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July 14, 2008

Mega Maggie Gyllenhaal

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Gyllenhaal is lucky to have real help in the child-rearing endeavor. "Peter has been absolutely equal in terms of parenting," she says. "He really understands what it means to work until 5 in the morning, which I did the other day, or if I say, 'I need you to sit down and help me learn these lines,' or 'I need you to take Ramona.'" And it goes both ways: This past March, she dropped out of the marital dramedy The Private Lives of Pippa Lee when a new shooting schedule meant she would be apart for too long from Sarsgaard, who was in London shooting the coming-of-age movie An Education. She and Ramona joined him instead. "I loved being 'the wife,'" she says, "but if I didn't have my own work, it would be rough on me."

The couple has agreed that since Sarsgaard recently made two movies, it's her turn next, but in truth their choices will depend on whose agent calls first with a great part. "If suddenly Peter was offered the lead in a Scorcese movie," she says, "I'm sure we'd try to find a way to make it work."

Her brother, Jake, 3000 miles away in Los Angeles, is unavailable for babysitting duty, although Gyllenhaal says he's up to the job. "We lived with him in Los Angeles when Peter and Jake were making Rendition," she recalls. "Jake has a beautiful house, much nicer than a hotel. He's great with kids—it comes naturally to him. He really has that touch."

Jake, of course, is partnered up with Reese Witherspoon, who is freshly divorced and the mother of two. When I mention having seen a photo of them in The New York Post recently, Gyllenhaal grimaces. "We're so protective of our privacy and our family," she says. "The level of invasion is out of control. Jake has gotten more used to it than I have—he rolls with it better."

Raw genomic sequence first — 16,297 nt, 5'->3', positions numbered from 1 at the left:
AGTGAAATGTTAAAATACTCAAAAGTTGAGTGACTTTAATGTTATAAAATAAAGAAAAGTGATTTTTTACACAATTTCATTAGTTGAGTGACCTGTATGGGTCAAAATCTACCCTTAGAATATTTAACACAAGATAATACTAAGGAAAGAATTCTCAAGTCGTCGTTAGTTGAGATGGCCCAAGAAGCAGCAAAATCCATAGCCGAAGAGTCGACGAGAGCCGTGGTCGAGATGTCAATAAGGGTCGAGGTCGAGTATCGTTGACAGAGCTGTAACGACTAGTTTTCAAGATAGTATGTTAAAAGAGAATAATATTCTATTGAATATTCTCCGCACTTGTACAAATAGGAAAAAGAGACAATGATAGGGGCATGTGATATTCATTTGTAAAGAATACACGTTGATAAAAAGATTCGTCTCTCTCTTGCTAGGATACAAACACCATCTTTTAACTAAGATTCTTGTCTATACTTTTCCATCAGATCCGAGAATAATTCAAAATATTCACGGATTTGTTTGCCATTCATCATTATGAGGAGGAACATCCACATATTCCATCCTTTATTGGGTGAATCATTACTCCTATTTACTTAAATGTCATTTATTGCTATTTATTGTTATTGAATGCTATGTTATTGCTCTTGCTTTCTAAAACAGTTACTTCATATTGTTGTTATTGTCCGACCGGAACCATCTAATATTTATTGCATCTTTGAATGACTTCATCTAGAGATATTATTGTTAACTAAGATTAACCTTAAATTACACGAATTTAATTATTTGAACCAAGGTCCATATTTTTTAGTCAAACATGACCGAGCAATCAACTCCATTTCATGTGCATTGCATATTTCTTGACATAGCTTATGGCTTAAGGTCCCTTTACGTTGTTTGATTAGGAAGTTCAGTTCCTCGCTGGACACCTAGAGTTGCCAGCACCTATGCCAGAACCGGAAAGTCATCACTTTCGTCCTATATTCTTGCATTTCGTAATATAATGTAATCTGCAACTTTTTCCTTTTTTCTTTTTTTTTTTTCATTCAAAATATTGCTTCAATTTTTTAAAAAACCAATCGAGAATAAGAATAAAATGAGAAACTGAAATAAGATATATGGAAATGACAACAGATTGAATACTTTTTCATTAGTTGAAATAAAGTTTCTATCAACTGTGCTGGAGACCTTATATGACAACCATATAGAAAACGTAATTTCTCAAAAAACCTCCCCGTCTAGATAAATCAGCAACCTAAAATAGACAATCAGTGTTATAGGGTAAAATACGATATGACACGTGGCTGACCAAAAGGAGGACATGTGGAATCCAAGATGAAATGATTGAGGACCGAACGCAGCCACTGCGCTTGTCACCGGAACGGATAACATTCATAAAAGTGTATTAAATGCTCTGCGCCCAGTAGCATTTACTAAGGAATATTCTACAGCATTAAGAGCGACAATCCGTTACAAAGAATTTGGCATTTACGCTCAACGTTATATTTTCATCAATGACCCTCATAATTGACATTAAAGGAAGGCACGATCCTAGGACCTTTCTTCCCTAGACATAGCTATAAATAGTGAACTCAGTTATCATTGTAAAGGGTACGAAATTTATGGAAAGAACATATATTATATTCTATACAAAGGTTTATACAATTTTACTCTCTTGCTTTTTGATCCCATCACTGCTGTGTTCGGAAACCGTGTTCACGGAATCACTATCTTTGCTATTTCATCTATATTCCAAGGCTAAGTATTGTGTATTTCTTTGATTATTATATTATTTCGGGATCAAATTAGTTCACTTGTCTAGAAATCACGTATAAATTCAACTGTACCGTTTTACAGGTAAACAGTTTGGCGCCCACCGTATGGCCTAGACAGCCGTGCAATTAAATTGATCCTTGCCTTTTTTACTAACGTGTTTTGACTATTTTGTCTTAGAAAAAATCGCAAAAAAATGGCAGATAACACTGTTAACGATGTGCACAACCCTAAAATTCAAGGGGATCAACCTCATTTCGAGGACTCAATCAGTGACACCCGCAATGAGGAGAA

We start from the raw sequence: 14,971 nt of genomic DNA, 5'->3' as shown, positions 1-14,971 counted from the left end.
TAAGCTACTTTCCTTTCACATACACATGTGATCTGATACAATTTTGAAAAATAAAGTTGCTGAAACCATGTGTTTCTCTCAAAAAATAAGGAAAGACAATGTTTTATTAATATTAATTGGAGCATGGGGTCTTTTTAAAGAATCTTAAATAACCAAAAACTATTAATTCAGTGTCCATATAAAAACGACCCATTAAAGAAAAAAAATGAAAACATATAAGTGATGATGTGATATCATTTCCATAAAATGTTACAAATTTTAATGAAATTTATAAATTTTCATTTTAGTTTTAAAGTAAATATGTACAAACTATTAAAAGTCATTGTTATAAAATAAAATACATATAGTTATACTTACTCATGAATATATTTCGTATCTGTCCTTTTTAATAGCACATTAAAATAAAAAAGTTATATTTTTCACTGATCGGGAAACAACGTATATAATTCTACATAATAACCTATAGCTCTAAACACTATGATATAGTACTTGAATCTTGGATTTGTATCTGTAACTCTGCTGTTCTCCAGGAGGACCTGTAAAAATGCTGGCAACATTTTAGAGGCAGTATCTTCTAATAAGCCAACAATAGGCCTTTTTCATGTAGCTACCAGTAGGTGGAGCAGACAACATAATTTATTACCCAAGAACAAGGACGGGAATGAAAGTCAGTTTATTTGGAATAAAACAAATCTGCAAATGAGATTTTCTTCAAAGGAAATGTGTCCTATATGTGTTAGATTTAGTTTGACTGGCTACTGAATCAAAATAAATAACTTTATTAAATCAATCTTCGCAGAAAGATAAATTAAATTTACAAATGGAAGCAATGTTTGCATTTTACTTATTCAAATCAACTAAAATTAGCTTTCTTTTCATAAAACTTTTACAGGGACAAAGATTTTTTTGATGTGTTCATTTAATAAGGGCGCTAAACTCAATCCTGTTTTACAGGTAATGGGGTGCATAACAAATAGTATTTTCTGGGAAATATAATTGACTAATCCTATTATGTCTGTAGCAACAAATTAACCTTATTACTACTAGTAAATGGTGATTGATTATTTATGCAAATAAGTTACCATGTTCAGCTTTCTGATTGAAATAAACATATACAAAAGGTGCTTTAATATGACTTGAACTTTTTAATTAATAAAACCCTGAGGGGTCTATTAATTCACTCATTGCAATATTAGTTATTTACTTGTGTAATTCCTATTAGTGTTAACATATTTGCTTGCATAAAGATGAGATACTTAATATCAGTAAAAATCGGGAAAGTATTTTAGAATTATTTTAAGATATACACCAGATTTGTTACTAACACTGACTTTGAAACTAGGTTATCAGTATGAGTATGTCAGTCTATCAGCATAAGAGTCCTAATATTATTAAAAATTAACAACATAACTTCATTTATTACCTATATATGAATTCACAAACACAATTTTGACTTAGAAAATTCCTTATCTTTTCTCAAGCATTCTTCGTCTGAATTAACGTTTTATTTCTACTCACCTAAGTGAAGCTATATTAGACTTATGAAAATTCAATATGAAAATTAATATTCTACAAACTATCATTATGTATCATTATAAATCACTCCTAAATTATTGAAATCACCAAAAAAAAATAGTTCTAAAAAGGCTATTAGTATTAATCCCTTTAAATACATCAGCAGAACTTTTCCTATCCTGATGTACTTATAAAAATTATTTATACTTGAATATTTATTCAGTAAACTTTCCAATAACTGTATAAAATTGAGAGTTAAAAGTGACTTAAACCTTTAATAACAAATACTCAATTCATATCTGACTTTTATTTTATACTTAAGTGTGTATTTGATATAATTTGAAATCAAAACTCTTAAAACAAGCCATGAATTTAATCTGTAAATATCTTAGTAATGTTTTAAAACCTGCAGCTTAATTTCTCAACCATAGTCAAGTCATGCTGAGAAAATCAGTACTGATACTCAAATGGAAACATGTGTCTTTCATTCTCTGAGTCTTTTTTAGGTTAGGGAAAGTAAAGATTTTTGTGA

While most young actresses would leap at the chance to be the female lead in a mega studio movie, Gyllenhaal was cautious, interrogating director Christopher Nolan about the role of district attorney Rachel Dawes, previously played by Katie Holmes. "Maggie came to me with very strong ideas about the character and the changes she wanted to make," Nolan says.

But once she committed, Gyllenhaal didn't look back. "I immediately recognized that she was someone I could play with," Eckhart says. "We'd have our little improvisations before the scene, and she was always trying to get the last word in, and so was I. But as sexy and smart as she is, she's earthy as well. She'd bring her baby to the set, and she doesn't have any problems with doing what she has to do as a mother"—meaning, change diapers and breast-feed.

As for the sharp detour into popcorn flicks, Gyllenhaal's motivation is strategic. "There are 10 names that can get a movie made," she says. "I have respect for women like Cate Blanchett and Nicole Kidman and Kate Winslet." So what would it take for her to join those ranks? "I think it would take me being in a movie that made tons and tons of money." Perhaps The Dark Knight will be her Titanic—in the box-office sense, of course.

But there is no sense in which she was slumming in The Dark Knight. "It didn't in any way feel like a compromise," Gyllenhaal says. Citing the director and her roster of costars—Eckhart, Gary Oldman, Christian Bale, Michael Caine, Morgan Freeman—she adds, "it didn't feel like working on a comic-book movie."

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